Sharing with L.L. Barkat today also:
He is passionate about funerals and communion and children in worship and says that worship should be about us sharing the stories of the Word. He has written a book on worship and I have read it from cover to cover—highlighting and underlining bits that speak story to me. He has come from Maryland to teach us about worship and I have driven from my now home to the home where I grew up to meet up with him and my classmates. He is fluent on the piano and he makes us sing. We start off wobbly at first but we gain confidence at his encouragement and soon we are singing with our hearts.
The boys came with me and they are spending the day with my mother and part of me is distracted by this strangeness all day. Coming home is dying for me—letting go of the past and embracing love and forgiveness. When I drive to the church where our class is held I realize that if I keep going straight up the street I will come to Compton’s farm—one of the places we used to park in high school. Memories of stolen kisses haunt me as we discuss the Eucharist.
There is no more appropriate time than a funeral to celebrate communion, he says. Death is the consummation of everything our Lord celebrated in that final feast.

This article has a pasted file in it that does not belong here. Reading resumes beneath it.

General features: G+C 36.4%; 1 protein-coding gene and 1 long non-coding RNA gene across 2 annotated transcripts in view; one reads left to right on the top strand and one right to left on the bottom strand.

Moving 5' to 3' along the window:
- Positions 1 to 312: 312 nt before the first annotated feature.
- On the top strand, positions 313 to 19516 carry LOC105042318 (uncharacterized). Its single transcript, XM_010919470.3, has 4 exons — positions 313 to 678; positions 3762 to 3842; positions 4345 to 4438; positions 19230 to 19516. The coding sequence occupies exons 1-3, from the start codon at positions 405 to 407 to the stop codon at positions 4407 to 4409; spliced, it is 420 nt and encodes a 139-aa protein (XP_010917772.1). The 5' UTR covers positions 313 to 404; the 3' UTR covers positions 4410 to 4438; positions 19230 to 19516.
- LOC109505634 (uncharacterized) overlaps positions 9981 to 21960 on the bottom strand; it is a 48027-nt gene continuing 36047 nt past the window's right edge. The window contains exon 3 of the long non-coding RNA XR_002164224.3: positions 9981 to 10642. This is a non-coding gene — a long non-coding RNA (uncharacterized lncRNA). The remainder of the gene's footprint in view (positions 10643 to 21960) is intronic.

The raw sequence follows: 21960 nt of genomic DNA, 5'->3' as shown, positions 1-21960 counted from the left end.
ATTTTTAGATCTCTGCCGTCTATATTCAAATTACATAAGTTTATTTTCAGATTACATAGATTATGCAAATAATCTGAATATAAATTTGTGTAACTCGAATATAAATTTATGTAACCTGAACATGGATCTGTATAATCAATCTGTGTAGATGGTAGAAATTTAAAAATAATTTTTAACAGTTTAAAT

His voice is hushed with reverence and I am jarred by what he says.
Can I celebrate this death?
That first night my classmates get together in the hotel and drink wine and talk about amendment 10 but I drive the windy road to mom’s and sleep on the floor of her living room with one boy on the couch above me and the other asleep in an adjoining room. The windows are open and I listen to the sounds of my roots. I hear a train lumber nearby and its thunderous passing leaves me lonely in its wake.
This death is painful but I feel the beauty of the feast calling and I shift my pillow and let sorrow leak. They don’t believe that I know the One True God but He is with us the next day at dinner. I take the roll made by my mother’s hands and break off a bite.
It is soft in my mouth, rich and sweet, and I ache with the beauty of this dying.
How about you? How do you embrace the God-joy? Every Monday I’ll be sharing one of my Playdates with God. I would love to hear about yours. It can be anything: outside, quiet time. Maybe it’s solitary. Maybe it’s loud and crowded. Just find Him. Be with Him. And come tell us about it.
Grab my new button at the bottom of the page and join us!